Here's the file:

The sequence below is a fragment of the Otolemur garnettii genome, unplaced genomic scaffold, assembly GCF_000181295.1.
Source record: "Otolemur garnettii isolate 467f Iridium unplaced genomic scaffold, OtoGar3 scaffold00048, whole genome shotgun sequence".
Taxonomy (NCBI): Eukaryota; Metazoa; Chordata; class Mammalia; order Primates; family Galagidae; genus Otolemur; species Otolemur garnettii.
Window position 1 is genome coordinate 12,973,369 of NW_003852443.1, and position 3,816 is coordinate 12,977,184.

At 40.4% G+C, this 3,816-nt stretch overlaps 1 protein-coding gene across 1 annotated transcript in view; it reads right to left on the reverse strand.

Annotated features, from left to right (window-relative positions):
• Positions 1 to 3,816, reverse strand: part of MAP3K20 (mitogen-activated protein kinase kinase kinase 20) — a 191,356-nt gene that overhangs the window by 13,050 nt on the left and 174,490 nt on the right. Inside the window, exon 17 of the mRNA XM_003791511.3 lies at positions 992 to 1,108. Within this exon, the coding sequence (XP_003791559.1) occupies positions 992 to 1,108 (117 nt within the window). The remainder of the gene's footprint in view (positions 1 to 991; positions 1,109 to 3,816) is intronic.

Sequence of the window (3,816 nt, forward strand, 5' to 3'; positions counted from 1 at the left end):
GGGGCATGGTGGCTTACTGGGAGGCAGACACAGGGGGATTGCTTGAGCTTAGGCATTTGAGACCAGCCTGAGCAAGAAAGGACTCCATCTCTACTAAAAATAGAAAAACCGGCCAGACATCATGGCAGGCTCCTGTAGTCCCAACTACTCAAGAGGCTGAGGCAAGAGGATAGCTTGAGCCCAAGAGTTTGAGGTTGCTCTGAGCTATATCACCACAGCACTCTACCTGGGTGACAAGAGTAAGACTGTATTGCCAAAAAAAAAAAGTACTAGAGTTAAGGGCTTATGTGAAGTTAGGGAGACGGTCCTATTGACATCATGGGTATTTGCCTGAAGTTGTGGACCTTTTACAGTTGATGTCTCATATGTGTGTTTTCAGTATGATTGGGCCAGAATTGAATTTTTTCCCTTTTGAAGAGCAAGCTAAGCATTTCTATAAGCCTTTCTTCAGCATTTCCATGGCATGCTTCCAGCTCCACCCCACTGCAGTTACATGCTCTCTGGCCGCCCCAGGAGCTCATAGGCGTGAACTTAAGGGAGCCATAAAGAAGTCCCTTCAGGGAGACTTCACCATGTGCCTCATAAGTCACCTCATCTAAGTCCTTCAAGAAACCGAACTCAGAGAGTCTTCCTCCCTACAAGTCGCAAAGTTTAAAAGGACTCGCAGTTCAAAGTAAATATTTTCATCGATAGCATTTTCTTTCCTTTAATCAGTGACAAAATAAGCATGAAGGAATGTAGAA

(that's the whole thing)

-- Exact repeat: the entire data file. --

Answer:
The sequence below is a fragment of the Otolemur garnettii genome, unplaced genomic scaffold, assembly GCF_000181295.1.
Source record: "Otolemur garnettii isolate 467f Iridium unplaced genomic scaffold, OtoGar3 scaffold00048, whole genome shotgun sequence".
Taxonomy (NCBI): Eukaryota; Metazoa; Chordata; class Mammalia; order Primates; family Galagidae; genus Otolemur; species Otolemur garnettii.
Window position 1 is genome coordinate 12,973,369 of NW_003852443.1, and position 3,816 is coordinate 12,977,184.

At 40.4% G+C, this 3,816-nt stretch overlaps 1 protein-coding gene across 1 annotated transcript in view; it reads right to left on the reverse strand.

Annotated features, from left to right (window-relative positions):
• Positions 1 to 3,816, reverse strand: part of MAP3K20 (mitogen-activated protein kinase kinase kinase 20) — a 191,356-nt gene that overhangs the window by 13,050 nt on the left and 174,490 nt on the right. Inside the window, exon 17 of the mRNA XM_003791511.3 lies at positions 992 to 1,108. Within this exon, the coding sequence (XP_003791559.1) occupies positions 992 to 1,108 (117 nt within the window). The remainder of the gene's footprint in view (positions 1 to 991; positions 1,109 to 3,816) is intronic.

Sequence of the window (3,816 nt, forward strand, 5' to 3'; positions counted from 1 at the left end):
GGGGCATGGTGGCTTACTGGGAGGCAGACACAGGGGGATTGCTTGAGCTTAGGCATTTGAGACCAGCCTGAGCAAGAAAGGACTCCATCTCTACTAAAAATAGAAAAACCGGCCAGACATCATGGCAGGCTCCTGTAGTCCCAACTACTCAAGAGGCTGAGGCAAGAGGATAGCTTGAGCCCAAGAGTTTGAGGTTGCTCTGAGCTATATCACCACAGCACTCTACCTGGGTGACAAGAGTAAGACTGTATTGCCAAAAAAAAAAAGTACTAGAGTTAAGGGCTTATGTGAAGTTAGGGAGACGGTCCTATTGACATCATGGGTATTTGCCTGAAGTTGTGGACCTTTTACAGTTGATGTCTCATATGTGTGTTTTCAGTATGATTGGGCCAGAATTGAATTTTTTCCCTTTTGAAGAGCAAGCTAAGCATTTCTATAAGCCTTTCTTCAGCATTTCCATGGCATGCTTCCAGCTCCACCCCACTGCAGTTACATGCTCTCTGGCCGCCCCAGGAGCTCATAGGCGTGAACTTAAGGGAGCCATAAAGAAGTCCCTTCAGGGAGACTTCACCATGTGCCTCATAAGTCACCTCATCTAAGTCCTTCAAGAAACCGAACTCAGAGAGTCTTCCTCCCTACAAGTCGCAAAGTTTAAAAGGACTCGCAGTTCAAAGTAAATATTTTCATCGATAGCATTTTCTTTCCTTTAATCAGTGACAAAATAAGCATGAAGGAATGTAGAA